The year was 1876. Texas A&M University opened; Anheuser-Busch began marketing Budweiser. The end of Reconstruction was still a year away. The gunfight at the O.K. Corral was five years away. In Fort Worth, City Marshal Timothy Isaiah “Longhaired Jim” Courtright was eleven years away from his contretemps with Luke Short. Fort Worth was still a frontier town: Streets were not paved; homes did not have electricity, running water, telephone. Articles from the Daily Fort Worth Standard show in more detail what life was like in Cowtown during America’s centennial year.
Fort Worth’s population had dwindled after the Civil War (Mayor Burts in 1874 said the population was six hundred) but began to increase after the Texas & Pacific railroad finally reached town on July 19. By 1880 the population would be six thousand. This D. D. Morse bird’s-eye-view map of 1876 looks toward the new Texas & Pacific tracks on the horizon, a mile south of the courthouse (which burned in March of that year).
A supply train led by Sergeant Parker of the 10th Colored Cavalry was in town from Fort Concho (San Angelo) with baggage bound for the Black Hills, possibly as part of the Black Hills War, one battle of which had been the Battle of the Little Bighorn in June.
In this snippet the Daily Standard’s syntax may confound, but its sentiment is clear: Even in 1876 there was something about Fort Worth women. Note the reference to Fort Worth as the “City of Heights,” a nickname that, like “Queen City of the Prairie,” has not survived as well as “Cowtown” or “Panther City.”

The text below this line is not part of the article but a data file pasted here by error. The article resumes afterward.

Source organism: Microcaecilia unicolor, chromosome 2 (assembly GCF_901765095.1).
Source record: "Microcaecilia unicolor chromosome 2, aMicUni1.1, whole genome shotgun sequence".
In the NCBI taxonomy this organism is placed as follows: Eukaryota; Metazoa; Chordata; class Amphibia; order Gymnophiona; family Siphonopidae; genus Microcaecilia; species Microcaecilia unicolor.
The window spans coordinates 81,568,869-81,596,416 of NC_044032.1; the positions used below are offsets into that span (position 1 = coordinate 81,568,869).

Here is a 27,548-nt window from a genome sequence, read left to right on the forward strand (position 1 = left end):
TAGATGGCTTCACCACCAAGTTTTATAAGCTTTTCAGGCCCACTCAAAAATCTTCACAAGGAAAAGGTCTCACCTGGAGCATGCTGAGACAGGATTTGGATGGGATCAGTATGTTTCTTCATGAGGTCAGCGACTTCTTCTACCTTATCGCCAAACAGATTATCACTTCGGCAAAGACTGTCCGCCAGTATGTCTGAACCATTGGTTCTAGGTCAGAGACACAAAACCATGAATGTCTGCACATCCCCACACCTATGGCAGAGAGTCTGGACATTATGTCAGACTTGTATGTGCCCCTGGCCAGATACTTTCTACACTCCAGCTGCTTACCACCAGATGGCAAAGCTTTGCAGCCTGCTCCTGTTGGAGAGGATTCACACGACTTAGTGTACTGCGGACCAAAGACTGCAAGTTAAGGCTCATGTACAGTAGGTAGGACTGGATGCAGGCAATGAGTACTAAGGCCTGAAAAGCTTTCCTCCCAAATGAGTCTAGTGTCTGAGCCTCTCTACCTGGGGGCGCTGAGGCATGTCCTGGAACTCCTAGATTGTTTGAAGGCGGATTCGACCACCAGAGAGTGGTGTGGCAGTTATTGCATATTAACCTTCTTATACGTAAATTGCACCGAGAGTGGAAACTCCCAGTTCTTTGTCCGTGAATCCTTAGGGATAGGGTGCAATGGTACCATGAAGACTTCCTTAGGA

Sanger Brothers had not been in town long but was already expanding its clothing department.
On October 19 the Daily Standard announced that soon the mail between Fort Worth and Dallas would be delivered by train, not by stagecoach—yet another advance in the standard of living wrought by arrival of the railroad. Wired communication had arrived in 1874 with the telegraph, but Cowtown was about to get the frontier’s version of wi-fi: ho-co (horseless communication).
In this panel of October 21, (1) the effort to bring mule-drawn streetcar service to Fort Worth had developed a hitch in its giddy-up. However, that service would begin on December 27. (2) You don’t see the terms relict and consort used much anymore to mean “widow” and “wife of a living man.” Husband Jesse Jones would, in fact, be a living man for another forty years. Notice that the obituary does not say where Mrs. Jones was buried. No need to. There was only one cemetery: Pioneers Rest. (3) The Texas & Pacific “turning table” (turntable) was finished, replacing the wye, a triangular configuration of tracks that allowed a locomotive to reverse direction.
On October 21 and 23 the Daily Standard reported a murder that occurred on the Clear Fork as two farmers were milking in a cowpen.